A Thousand Steps

A Thousand Steps
A Thousand Steps by T. Jefferson Parker

Friday, March 20, 2020

You Will Know Me by Megan Abbott


Katie and Eric Knox have dedicated their lives to their fifteen-year-old daughter Devon, a gymnastics prodigy and Olympic hopeful. But when a violent death rocks their close-knit gymnastics community just weeks before an all-important competition, everything the Knoxes have worked so hard for feels suddenly at risk. As rumors swirl among the other parents, revealing hidden plots and allegiances, Katie tries frantically to hold her family together while also finding herself drawn, irresistibly, to the crime itself, and the dark corners it threatens to illuminate. From a writer with "exceptional gifts for making nerves jangle and skin crawl," (Janet Maslin) You Will Know Me is a breathless rollercoaster of a novel about the desperate limits of desire, jealousy, and ambition.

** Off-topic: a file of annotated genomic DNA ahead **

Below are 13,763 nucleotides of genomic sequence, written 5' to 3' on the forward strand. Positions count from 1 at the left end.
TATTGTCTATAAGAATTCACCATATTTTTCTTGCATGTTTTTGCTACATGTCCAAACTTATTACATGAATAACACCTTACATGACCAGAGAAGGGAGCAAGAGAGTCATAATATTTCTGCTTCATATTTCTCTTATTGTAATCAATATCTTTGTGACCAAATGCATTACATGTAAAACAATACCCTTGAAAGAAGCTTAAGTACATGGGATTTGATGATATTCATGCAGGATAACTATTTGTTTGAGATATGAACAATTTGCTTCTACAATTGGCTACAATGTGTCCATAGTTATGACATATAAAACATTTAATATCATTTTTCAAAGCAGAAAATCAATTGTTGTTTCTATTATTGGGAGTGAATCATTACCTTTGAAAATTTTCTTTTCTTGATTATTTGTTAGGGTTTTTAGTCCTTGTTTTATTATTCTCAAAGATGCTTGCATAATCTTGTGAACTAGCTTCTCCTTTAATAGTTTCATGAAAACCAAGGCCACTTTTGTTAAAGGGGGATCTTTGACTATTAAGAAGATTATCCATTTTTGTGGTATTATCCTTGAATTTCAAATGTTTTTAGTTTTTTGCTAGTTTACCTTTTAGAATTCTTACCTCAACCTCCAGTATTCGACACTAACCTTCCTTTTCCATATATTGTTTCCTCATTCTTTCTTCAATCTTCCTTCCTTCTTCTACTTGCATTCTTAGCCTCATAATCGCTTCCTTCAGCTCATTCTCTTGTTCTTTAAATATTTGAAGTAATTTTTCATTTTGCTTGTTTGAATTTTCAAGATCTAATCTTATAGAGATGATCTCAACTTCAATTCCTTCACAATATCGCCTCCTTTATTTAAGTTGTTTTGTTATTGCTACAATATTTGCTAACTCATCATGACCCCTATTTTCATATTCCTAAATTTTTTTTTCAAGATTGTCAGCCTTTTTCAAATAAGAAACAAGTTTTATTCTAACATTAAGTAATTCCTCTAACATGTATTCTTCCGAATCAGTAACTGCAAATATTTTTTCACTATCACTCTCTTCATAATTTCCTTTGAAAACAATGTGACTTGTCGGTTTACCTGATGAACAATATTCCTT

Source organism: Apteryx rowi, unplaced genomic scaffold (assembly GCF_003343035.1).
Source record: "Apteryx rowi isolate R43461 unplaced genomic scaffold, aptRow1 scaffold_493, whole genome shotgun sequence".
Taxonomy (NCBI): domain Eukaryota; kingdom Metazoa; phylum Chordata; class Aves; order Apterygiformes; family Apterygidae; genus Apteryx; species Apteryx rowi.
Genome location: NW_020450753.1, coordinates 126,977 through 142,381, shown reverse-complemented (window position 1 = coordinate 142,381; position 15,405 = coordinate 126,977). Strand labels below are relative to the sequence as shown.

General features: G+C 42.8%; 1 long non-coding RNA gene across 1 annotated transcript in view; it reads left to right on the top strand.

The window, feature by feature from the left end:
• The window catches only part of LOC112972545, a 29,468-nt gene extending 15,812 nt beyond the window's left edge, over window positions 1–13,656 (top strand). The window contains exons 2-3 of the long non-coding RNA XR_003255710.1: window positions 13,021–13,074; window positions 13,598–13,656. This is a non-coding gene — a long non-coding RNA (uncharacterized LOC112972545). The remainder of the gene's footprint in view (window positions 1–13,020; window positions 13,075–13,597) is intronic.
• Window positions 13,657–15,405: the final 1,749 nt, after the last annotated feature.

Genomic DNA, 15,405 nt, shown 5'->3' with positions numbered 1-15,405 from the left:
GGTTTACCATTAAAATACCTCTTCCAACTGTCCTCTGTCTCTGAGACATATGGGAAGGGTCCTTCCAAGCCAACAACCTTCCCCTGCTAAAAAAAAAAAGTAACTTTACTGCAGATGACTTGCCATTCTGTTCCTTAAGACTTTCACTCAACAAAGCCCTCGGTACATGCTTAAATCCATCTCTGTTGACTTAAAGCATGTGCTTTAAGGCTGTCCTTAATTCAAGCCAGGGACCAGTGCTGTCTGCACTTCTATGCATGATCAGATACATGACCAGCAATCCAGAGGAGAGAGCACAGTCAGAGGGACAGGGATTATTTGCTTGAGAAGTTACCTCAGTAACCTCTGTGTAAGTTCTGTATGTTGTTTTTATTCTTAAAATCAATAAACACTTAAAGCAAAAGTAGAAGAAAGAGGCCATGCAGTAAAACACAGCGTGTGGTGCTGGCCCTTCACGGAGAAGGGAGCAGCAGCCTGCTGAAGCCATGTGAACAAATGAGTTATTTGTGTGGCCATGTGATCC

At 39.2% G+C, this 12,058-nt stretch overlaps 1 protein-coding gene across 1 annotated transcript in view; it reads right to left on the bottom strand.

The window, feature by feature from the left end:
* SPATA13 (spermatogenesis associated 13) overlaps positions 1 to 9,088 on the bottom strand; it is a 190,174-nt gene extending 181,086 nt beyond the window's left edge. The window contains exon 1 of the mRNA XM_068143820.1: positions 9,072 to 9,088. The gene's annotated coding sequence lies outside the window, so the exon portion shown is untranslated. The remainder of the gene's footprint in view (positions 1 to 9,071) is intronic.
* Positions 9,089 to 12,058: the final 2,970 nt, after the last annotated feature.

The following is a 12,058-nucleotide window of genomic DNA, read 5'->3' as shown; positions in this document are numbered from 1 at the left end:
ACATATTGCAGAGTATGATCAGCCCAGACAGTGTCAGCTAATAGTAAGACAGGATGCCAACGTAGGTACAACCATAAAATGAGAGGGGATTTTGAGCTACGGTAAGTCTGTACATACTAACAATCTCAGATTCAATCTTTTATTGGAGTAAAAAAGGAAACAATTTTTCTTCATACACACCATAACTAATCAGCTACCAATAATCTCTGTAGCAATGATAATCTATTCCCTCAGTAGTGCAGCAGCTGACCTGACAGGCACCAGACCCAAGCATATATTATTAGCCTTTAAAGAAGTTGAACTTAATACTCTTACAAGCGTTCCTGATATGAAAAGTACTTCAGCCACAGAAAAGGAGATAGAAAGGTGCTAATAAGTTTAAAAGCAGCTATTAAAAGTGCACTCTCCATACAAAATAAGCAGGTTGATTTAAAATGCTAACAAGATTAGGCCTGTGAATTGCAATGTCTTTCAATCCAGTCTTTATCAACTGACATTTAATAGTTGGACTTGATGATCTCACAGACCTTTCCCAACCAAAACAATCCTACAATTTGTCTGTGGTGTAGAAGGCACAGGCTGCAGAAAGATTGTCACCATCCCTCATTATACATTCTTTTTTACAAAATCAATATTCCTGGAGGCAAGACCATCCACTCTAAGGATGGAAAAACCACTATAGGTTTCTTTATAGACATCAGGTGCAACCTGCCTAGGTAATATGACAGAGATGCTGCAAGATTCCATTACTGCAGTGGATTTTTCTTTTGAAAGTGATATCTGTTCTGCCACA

You Will Know MeYou Will Know Me by Megan Abbott
My rating: 5 of 5 stars

You Will Know Me by Megan Abbott is a 2016 Little Brown publication.

I put this book on hold way back at the start of the 2016 Summer Olympics, and quickly discovered I had a very long wait ahead of me. FINALLY, I got a copy and immediately blew through the book at record speed.

I knew I was about to witness a train wreck, but I couldn’t tear my eyes away from the pages. This book disturbed me for days after I finished it, and I still get a queasy feeling when I think about it.